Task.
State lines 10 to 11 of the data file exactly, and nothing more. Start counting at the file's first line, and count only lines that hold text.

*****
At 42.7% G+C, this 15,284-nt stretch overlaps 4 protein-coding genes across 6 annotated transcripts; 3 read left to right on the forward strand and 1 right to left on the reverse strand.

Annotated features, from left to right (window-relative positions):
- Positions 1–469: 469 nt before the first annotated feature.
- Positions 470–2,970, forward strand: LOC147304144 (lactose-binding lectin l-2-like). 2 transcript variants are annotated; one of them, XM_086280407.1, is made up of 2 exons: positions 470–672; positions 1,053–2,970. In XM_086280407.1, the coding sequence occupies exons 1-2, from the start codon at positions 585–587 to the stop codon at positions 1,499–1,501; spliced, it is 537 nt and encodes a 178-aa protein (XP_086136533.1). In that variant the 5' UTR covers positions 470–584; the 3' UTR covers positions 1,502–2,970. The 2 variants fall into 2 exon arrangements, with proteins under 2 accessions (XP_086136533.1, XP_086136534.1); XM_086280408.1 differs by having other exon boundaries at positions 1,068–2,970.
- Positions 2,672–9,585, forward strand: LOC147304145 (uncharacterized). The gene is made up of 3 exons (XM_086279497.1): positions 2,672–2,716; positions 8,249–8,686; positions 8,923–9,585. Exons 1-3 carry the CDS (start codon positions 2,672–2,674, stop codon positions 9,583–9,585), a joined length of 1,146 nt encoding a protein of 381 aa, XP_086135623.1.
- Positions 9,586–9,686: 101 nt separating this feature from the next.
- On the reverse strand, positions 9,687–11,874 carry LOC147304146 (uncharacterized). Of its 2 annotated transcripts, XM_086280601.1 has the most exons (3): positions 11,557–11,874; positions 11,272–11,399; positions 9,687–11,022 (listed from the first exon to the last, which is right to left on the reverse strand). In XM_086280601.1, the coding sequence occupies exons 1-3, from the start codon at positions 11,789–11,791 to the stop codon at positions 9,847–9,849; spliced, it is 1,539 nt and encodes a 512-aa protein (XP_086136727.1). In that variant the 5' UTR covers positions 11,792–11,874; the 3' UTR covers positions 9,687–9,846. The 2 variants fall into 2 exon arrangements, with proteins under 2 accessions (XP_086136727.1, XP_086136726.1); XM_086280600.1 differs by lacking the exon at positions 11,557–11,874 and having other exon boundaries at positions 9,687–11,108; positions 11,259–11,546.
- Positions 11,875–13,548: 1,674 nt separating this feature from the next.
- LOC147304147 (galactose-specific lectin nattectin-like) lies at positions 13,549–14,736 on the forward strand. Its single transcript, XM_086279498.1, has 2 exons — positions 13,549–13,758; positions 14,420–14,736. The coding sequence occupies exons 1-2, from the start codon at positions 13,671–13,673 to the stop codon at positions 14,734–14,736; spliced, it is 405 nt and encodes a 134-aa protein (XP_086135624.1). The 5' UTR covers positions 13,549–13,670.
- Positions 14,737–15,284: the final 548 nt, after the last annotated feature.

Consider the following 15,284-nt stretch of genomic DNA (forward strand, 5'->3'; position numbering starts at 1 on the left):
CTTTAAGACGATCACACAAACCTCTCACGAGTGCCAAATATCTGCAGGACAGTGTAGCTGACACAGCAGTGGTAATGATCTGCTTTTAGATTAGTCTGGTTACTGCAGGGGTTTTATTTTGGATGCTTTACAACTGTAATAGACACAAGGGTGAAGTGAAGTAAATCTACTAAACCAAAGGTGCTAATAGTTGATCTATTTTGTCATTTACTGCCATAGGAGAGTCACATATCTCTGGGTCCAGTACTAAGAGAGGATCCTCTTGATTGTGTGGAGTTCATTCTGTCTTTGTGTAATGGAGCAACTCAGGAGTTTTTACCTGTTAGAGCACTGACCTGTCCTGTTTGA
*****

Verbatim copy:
- Positions 14,737–15,284: the final 548 nt, after the last annotated feature.

Consider the following 15,284-nt stretch of genomic DNA (forward strand, 5'->3'; position numbering starts at 1 on the left):